The Court of Protection (CoP), under the Mental Capacity Act 2005, makes decisions on financial or welfare matters for people who can’t make decisions at the time they need to be made because they ‘lack mental capacity’.
If a Lasting Power of Attorney (LPA) or Enduring Power of Attorney (EPA) is already in place, an Attorney or Attorneys will have been named, to make decisions on a vulnerable person’s behalf.
If, however, an individual has lost mental capacity without having previously granted a Power of Attorney, those who seek to look after their interests will apply to the CoP to be recognised as a Deputy which will allow them to handle their financial affairs and / or make welfare decisions. The Deputy could be a family member or a care professional.
When disputes over a Deputy or Attorney’s actions arise
Sometimes the CoP is asked to intervene when a dispute arises over the actions of a Deputy appointed by the Court or the decisions being taken by someone named as an Attorney in an LPA.
Common disputes include:
- Disagreements over the appointment of a Deputy or an Attorney
- Financial decisions or gifts (e.g. giving away a vulnerable person’s valuables) by a Deputy or an Attorney
- Concerns that a Deputy or an Attorney is not acting in the best interests of the vulnerable person
The CoP has the power to revoke the powers of an Attorney or Deputy where there is evidence that they have breached their duties or not acted in the best interests of a vulnerable individual.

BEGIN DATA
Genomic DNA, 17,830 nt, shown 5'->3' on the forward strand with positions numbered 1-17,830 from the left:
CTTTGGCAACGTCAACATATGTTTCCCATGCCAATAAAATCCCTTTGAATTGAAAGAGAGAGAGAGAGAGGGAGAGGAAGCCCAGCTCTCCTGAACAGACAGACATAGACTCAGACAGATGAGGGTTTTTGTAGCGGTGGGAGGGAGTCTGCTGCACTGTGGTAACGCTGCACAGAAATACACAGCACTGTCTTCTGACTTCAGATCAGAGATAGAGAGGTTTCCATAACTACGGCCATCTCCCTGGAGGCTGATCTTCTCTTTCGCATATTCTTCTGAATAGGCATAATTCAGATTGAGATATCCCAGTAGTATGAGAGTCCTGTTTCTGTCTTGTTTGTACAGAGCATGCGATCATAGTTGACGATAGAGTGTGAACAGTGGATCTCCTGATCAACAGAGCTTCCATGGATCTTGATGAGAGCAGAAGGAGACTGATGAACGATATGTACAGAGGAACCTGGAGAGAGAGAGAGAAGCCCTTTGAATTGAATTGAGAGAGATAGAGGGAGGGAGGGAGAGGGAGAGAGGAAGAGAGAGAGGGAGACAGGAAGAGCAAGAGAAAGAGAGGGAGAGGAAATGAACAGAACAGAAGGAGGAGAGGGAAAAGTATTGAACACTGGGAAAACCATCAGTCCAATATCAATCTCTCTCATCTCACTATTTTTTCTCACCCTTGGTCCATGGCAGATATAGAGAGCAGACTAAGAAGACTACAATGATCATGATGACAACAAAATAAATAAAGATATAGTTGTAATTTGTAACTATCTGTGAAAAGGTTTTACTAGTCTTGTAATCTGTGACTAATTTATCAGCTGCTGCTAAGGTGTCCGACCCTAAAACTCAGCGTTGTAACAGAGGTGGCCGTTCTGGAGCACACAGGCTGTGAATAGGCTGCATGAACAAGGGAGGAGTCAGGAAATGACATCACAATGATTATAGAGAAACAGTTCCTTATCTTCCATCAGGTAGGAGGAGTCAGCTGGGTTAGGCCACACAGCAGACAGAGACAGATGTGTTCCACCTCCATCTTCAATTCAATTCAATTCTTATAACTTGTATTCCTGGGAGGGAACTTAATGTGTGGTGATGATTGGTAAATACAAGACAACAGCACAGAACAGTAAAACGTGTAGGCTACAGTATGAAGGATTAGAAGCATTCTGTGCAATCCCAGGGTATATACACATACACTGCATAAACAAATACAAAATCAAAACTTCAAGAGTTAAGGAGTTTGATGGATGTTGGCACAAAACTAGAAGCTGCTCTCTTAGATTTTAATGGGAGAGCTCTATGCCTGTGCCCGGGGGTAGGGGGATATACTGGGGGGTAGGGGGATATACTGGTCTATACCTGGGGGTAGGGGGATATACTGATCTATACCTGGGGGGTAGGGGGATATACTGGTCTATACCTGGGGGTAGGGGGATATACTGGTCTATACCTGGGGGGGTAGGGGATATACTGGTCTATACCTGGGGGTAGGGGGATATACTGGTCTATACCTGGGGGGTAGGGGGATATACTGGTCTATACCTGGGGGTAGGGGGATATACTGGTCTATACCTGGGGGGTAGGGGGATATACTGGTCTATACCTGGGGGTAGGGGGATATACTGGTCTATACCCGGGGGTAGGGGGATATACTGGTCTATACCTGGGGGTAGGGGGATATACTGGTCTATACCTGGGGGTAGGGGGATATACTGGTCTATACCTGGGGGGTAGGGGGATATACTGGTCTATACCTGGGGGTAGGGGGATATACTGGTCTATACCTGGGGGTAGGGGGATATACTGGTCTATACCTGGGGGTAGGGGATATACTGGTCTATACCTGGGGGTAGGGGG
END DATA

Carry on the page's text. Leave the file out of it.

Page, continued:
Challenging a personal welfare decision
If a family member is concerned about personal welfare decisions being made by a care professional or care home provider, such disputes can often be dealt with, without the need to involve the CoP.
However, where a dispute cannot be resolved, the CoP has a duty to ensure that the interests of the vulnerable person are put before the interests of any other parties i.e. the care home or relatives.
Statutory Will disputes
Sometimes the CoP is asked to make a Statutory Will on behalf of a vulnerable person lacking capacity. In such cases intended beneficiaries are notified. If an individual is unhappy with the content of a Statutory Will, there may be grounds to object but it is important to seek prompt legal advice.
How can Palmers help?
Our specialist disputes team have experience of dealing with Court of Protection disputes and can provide advice and practical support including representing you at court.
For more information please get in touch with us today.